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December 2021

Episode: KPN 26 -12-2021

Kaladan Radio December 26, 2021 135 1


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Resolution to Rohingya crisis is in Myanmar, not Bangladesh

Tom Andrews, UN special rapporteur on the human rights situation in Myanmar, on Sunday said Bangladesh should not bear all the responsibility for the Rohingya crisis as it began in Myanmar.

“Myanmar is the source of this crisis, and it’s where a resolution ultimately resides. It is also where the Rohingya community is anxious to return,” said Andrew in a press conference at the end of his first official visit to Bangladesh.

The press conference was held at the InterContinental Hotel in Dhaka.

Earlier, the UN expert visited Bhasan Char Island, where the government has so far relocated nearly 19,000 refugees.

“I look forward to returning to a Myanmar where justice, human rights and human decency finally prevail, and I can meet with the Rohingya community not as refugees but as citizens in their own country, Myanmar.”



Tom Andrews , at the press conference

“I look forward to returning to a Myanmar where justice, human rights and human decency finally prevail, and I can meet with the Rohingya community not as refugees but as citizens in their own country, Myanmar,” he said at the press conference.

He also said that he came to Bangladesh at a critical point for all Myanmar people, including the Rohingya who have taken refuge in Cox’s Bazar.

“The people of Myanmar need and deserve our support. The international community cannot afford to ignore this crisis,” he said.

Regarding security concerns in Bashan Char, he said: “I was pleased that, without exception, every Rohingya resident of Bashan Char Island who I spoke with was satisfied with the security and found relief in being free from the dangers that exist in the camps on Cox’s Bazar.”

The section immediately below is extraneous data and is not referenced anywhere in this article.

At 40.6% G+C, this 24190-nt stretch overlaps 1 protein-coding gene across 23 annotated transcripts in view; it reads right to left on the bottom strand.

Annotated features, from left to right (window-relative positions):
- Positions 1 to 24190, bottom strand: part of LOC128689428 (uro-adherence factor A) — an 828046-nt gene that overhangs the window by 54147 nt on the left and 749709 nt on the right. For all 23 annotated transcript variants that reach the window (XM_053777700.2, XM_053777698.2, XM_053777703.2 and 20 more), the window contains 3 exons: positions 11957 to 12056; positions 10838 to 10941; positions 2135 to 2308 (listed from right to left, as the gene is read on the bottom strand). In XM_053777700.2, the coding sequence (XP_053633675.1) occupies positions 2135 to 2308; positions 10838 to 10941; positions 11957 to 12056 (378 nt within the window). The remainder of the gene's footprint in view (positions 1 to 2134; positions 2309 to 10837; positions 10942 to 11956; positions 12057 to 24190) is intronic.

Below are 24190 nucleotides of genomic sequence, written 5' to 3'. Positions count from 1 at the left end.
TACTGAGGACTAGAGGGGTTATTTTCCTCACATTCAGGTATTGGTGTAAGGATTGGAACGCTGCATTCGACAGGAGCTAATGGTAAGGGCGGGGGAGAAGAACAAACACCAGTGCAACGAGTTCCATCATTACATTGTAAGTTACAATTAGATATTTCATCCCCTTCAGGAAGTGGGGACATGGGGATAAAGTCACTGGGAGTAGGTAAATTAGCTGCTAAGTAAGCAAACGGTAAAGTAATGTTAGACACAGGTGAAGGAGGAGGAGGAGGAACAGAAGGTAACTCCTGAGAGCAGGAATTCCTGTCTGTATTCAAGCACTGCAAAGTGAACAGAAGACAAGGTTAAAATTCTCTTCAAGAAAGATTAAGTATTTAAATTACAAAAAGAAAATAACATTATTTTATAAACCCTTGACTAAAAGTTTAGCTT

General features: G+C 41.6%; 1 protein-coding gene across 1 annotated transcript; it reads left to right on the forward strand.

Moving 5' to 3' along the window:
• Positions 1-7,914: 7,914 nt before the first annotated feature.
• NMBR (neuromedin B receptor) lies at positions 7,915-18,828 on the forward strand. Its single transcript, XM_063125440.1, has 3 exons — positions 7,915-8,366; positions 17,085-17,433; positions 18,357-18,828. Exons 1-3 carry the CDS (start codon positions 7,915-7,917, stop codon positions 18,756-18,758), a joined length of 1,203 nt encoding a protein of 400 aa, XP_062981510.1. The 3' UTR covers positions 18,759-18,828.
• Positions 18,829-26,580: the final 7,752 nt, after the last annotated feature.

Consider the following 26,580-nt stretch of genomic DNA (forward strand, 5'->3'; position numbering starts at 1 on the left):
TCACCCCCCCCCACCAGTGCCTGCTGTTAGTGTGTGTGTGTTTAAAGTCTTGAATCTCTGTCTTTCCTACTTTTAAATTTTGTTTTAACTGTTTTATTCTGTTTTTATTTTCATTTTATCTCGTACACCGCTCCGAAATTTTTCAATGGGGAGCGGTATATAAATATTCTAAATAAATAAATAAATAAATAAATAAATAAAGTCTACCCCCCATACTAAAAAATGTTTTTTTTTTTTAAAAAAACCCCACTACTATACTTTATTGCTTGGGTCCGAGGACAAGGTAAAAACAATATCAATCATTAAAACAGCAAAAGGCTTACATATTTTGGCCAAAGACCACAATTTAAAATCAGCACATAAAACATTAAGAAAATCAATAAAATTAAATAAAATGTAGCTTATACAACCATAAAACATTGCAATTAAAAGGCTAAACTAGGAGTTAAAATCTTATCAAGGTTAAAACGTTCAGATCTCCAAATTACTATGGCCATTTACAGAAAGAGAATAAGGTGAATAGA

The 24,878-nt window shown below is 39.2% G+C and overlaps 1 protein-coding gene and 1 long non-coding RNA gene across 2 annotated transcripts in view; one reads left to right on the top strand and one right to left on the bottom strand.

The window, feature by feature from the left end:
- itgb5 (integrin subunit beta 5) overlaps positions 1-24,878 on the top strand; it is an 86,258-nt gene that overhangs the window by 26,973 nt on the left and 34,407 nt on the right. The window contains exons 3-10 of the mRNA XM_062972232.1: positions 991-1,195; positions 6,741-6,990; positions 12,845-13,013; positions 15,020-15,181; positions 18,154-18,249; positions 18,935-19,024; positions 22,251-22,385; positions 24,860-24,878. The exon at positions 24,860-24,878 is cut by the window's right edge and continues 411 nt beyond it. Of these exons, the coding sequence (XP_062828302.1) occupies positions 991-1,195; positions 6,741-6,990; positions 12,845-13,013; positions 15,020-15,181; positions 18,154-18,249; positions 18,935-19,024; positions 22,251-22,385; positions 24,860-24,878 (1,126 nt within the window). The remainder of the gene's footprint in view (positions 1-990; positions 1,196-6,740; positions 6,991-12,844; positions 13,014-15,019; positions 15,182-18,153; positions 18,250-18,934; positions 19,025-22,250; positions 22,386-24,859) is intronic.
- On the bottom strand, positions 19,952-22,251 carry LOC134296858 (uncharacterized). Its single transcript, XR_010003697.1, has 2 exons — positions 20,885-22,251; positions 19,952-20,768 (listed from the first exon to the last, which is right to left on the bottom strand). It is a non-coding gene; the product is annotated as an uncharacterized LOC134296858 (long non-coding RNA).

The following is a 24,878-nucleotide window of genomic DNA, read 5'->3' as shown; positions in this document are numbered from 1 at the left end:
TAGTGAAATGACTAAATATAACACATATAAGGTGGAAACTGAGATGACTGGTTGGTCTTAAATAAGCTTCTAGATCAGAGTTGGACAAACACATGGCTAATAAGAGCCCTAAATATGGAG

When asked if he had found anyone who had been coerced to leave the Cox’s Bazar camps for Bashan Char, he said there may have been some coercion, but he did not see any.

“Discussions with the Rohingya on Bhasan Char made clear that for the vast majority, visiting relatives on the mainland had not been an option because there was no opportunity to travel there. Everyone identified this as a major issue. I learned that one trip had so far been arranged just recently to take residents to the mainland, with just over sixty individuals able to visit,” he said.

He also said he visited the Bangladesh-Myanmar border because Myanmar is the country where the crisis began.

The UN special rapporteur added that he will do everything in his capacity to push for a stronger, more coordinated international response to this crisis, including the imposition of pressure on the Myanmar military and for concrete measures to hold the military junta fully accountable for this crisis.

“Nearly every Rohingya person I spoke with on this mission, whether at the Kutapalong Camps or on Bhasan Char, wants to return home as soon as they can do so voluntarily, safely, sustainably, and with dignity,” he said.

As for the health care facilities in Bhasan Char, he said the medical needs of some of those on Bashan Char Island are not being met due to health conditions that the island’s medical facilities are incapable of treating.

“I met with several people with medical conditions that remain untreated,” he said.

Regarding the Arakan Rohingya Salvation Army issue, he said an investigation is underway and they are discussing it.

He called for the education of Rohingya refugees in Bangladesh, as education will provide Rohingya youths with opportunities that could deter them from negative coping mechanisms, reducing security vulnerabilities in the camps and surrounding areas.

The UN special rapporteur’s findings from this visit will form part of his update presented to the UN Human Rights Council in March 2022.

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